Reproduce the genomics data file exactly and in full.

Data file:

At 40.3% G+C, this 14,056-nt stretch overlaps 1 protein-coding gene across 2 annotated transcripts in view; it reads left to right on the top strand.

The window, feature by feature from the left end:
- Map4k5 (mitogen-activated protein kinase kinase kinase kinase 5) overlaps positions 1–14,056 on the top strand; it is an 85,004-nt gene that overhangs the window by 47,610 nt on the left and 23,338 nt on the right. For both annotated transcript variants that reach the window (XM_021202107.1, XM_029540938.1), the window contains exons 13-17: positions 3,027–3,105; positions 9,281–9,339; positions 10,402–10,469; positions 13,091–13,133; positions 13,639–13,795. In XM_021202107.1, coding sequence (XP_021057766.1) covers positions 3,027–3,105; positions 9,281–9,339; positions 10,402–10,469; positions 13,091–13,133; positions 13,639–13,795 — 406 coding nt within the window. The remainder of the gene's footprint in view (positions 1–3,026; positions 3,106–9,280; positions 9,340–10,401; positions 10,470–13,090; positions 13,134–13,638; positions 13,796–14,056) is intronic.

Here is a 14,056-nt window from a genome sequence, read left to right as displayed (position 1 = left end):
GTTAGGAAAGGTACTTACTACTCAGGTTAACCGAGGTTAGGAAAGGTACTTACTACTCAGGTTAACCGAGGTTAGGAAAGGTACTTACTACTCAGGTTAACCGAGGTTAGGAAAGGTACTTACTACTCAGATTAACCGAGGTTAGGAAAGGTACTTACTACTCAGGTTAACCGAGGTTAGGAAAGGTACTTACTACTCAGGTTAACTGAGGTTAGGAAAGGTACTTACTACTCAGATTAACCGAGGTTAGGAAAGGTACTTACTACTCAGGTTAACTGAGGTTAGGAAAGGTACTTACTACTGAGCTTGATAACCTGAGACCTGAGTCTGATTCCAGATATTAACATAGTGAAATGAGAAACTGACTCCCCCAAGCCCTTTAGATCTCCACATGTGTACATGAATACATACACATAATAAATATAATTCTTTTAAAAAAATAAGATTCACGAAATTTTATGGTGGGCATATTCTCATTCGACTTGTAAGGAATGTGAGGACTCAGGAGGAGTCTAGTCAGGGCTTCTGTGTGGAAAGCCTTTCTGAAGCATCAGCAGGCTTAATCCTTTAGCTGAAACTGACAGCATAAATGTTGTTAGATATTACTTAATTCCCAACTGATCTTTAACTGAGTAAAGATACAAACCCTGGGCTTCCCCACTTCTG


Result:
At 40.3% G+C, this 14,056-nt stretch overlaps 1 protein-coding gene across 2 annotated transcripts in view; it reads left to right on the top strand.

The window, feature by feature from the left end:
- Map4k5 (mitogen-activated protein kinase kinase kinase kinase 5) overlaps positions 1–14,056 on the top strand; it is an 85,004-nt gene that overhangs the window by 47,610 nt on the left and 23,338 nt on the right. For both annotated transcript variants that reach the window (XM_021202107.1, XM_029540938.1), the window contains exons 13-17: positions 3,027–3,105; positions 9,281–9,339; positions 10,402–10,469; positions 13,091–13,133; positions 13,639–13,795. In XM_021202107.1, coding sequence (XP_021057766.1) covers positions 3,027–3,105; positions 9,281–9,339; positions 10,402–10,469; positions 13,091–13,133; positions 13,639–13,795 — 406 coding nt within the window. The remainder of the gene's footprint in view (positions 1–3,026; positions 3,106–9,280; positions 9,340–10,401; positions 10,470–13,090; positions 13,134–13,638; positions 13,796–14,056) is intronic.

Here is a 14,056-nt window from a genome sequence, read left to right as displayed (position 1 = left end):
GTTAGGAAAGGTACTTACTACTCAGGTTAACCGAGGTTAGGAAAGGTACTTACTACTCAGGTTAACCGAGGTTAGGAAAGGTACTTACTACTCAGGTTAACCGAGGTTAGGAAAGGTACTTACTACTCAGATTAACCGAGGTTAGGAAAGGTACTTACTACTCAGGTTAACCGAGGTTAGGAAAGGTACTTACTACTCAGGTTAACTGAGGTTAGGAAAGGTACTTACTACTCAGATTAACCGAGGTTAGGAAAGGTACTTACTACTCAGGTTAACTGAGGTTAGGAAAGGTACTTACTACTGAGCTTGATAACCTGAGACCTGAGTCTGATTCCAGATATTAACATAGTGAAATGAGAAACTGACTCCCCCAAGCCCTTTAGATCTCCACATGTGTACATGAATACATACACATAATAAATATAATTCTTTTAAAAAAATAAGATTCACGAAATTTTATGGTGGGCATATTCTCATTCGACTTGTAAGGAATGTGAGGACTCAGGAGGAGTCTAGTCAGGGCTTCTGTGTGGAAAGCCTTTCTGAAGCATCAGCAGGCTTAATCCTTTAGCTGAAACTGACAGCATAAATGTTGTTAGATATTACTTAATTCCCAACTGATCTTTAACTGAGTAAAGATACAAACCCTGGGCTTCCCCACTTCTG